Active management is difficult. Only a minority of managers outperform after fees over the long-term and it is difficult to identify those which will ex-ante. Whilst this dominant critique undoubtedly has validity, there is another major hurdle for active management, which relates to the perceptions and behaviour of fund investors. It means that even if we can successfully isolate managers with skill, there are no guarantees that we will reap the benefits of it.
There is a paradox at the heart of active management; to justify its existence the focus should be on differentiated and high conviction approaches; however, the more genuinely active a strategy is the greater the likelihood that it will experience spells of pronounced and often prolonged underperformance, which will be unpalatable for many investors. There is a justified clamour for high active share managers; but little consideration as to whether we are behaviourally disposed to owning such investments.
Let’s take an example; in a twenty-year period ending in 2007 a prominent active equity fund delivered an annualised return of 15.0% compared to 10.9% for its benchmark comparator. This meant the closing value of an initial investment in the active fund was over double that of a passive holding in the index. This is clearly a compelling outcome (net of fees), however, it is also important to look at the return profile through a different lens; somewhat unfortunately, even as long-term investors we have to ‘experience’ the vicissitudes of shorter-term performance:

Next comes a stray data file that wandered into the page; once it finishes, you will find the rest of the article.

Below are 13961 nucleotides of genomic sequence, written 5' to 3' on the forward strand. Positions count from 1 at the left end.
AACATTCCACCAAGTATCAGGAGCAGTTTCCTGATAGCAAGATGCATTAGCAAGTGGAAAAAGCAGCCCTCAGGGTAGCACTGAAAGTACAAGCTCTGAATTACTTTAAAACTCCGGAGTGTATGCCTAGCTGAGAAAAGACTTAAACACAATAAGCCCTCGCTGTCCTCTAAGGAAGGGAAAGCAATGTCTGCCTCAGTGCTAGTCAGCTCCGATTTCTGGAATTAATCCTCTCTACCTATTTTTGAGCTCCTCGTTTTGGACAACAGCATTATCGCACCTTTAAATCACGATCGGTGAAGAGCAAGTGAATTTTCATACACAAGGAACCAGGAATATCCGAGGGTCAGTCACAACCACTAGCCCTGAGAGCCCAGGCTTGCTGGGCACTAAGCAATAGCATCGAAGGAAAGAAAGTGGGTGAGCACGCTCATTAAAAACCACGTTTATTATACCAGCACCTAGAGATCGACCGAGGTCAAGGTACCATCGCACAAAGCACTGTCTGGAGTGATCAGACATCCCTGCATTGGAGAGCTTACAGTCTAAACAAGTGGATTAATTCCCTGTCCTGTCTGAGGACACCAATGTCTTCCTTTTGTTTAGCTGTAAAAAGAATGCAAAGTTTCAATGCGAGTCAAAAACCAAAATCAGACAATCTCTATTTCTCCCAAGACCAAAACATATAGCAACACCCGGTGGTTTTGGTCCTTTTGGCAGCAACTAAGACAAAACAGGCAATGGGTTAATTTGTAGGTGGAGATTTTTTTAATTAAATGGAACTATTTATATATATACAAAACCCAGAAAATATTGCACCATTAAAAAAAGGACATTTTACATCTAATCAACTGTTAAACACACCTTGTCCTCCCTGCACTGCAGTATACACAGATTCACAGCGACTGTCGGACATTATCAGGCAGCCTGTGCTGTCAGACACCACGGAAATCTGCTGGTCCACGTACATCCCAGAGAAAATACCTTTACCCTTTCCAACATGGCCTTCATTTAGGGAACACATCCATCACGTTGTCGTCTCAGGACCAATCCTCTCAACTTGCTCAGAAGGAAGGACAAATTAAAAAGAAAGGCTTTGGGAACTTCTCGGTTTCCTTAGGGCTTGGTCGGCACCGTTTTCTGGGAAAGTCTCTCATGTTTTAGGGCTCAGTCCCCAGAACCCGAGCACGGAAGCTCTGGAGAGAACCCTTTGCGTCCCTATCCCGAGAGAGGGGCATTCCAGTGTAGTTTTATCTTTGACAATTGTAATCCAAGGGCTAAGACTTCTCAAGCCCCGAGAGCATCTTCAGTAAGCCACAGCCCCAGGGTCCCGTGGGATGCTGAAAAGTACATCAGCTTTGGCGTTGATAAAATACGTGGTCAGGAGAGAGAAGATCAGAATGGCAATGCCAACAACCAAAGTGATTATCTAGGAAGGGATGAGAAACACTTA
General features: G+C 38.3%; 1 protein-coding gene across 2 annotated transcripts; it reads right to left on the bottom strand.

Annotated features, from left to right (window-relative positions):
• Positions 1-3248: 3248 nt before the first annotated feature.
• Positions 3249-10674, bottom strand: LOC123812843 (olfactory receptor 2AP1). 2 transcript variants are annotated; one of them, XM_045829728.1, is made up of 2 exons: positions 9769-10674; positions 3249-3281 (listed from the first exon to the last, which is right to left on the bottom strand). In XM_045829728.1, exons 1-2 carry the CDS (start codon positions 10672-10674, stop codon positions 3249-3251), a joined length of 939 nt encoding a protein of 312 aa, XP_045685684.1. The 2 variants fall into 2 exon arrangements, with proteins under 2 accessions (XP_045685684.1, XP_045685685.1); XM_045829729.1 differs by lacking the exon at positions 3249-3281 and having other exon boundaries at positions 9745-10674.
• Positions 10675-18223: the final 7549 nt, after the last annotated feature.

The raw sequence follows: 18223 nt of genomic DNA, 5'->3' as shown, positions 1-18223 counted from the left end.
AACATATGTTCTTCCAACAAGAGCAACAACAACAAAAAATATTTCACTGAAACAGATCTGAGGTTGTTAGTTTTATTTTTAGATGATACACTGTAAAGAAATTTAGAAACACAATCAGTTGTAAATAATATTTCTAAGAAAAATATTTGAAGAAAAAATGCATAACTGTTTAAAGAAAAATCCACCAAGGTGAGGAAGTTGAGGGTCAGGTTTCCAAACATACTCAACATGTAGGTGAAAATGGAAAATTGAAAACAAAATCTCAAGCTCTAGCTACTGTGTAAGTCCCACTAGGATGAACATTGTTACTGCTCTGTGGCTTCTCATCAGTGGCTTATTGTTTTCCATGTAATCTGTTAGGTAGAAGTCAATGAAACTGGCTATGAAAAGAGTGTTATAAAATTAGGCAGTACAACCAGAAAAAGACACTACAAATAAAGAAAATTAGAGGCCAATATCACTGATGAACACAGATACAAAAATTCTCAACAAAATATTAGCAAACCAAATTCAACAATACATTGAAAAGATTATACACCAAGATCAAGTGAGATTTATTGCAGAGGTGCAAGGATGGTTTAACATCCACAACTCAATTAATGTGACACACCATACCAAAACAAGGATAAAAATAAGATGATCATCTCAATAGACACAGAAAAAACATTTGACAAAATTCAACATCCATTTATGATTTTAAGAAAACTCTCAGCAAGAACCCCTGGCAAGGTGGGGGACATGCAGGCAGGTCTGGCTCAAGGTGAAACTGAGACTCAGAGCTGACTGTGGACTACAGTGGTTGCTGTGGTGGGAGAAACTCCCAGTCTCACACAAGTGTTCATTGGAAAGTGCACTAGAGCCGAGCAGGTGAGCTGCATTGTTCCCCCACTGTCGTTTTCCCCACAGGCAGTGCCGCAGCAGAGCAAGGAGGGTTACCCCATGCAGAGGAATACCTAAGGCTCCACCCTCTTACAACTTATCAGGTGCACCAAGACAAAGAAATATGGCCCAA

– Across rolling one year periods (shifting one month forward) the fund underperformed its benchmark on 34% of occasions.
– On 17% of the rolling one year periods excess returns were more than 10% behind the index.
– For 29% of rolling three year periods the fund trailed the index.
– On 16% of rolling three year periods the fund trailed the benchmark by more than 20%.
Highlighting these features is not designed to be a slight on the strategy; rather it is a reflection that even successful active funds will suffer protracted periods of challenge. Indeed, if a fund is truly active and idiosyncratic then such spells of poor performance are inevitable and have to be withstood to garner the longer-term benefits.
Historic performance numbers seem anodyne written on the page and we often focus purely on the ultimate outcome delivered rather than importance of the path; yet it is crucial to consider what is likely to occur during those days, months and years of owning an underperforming strategy, and how it might influence our behaviour and decision making:
– Outcome bias will lead us to doubt the quality of the manager and find problems even if they possess significant skill, and nothing has materially altered in their approach.
– Myopic loss aversion will mean that short-term (relative) losses will weigh heavily, even if we are investing with a long horizon.
– A disproportionate amount of time and focus will be spent on the strategy through exacting periods – the emotional and cognitive load will be high.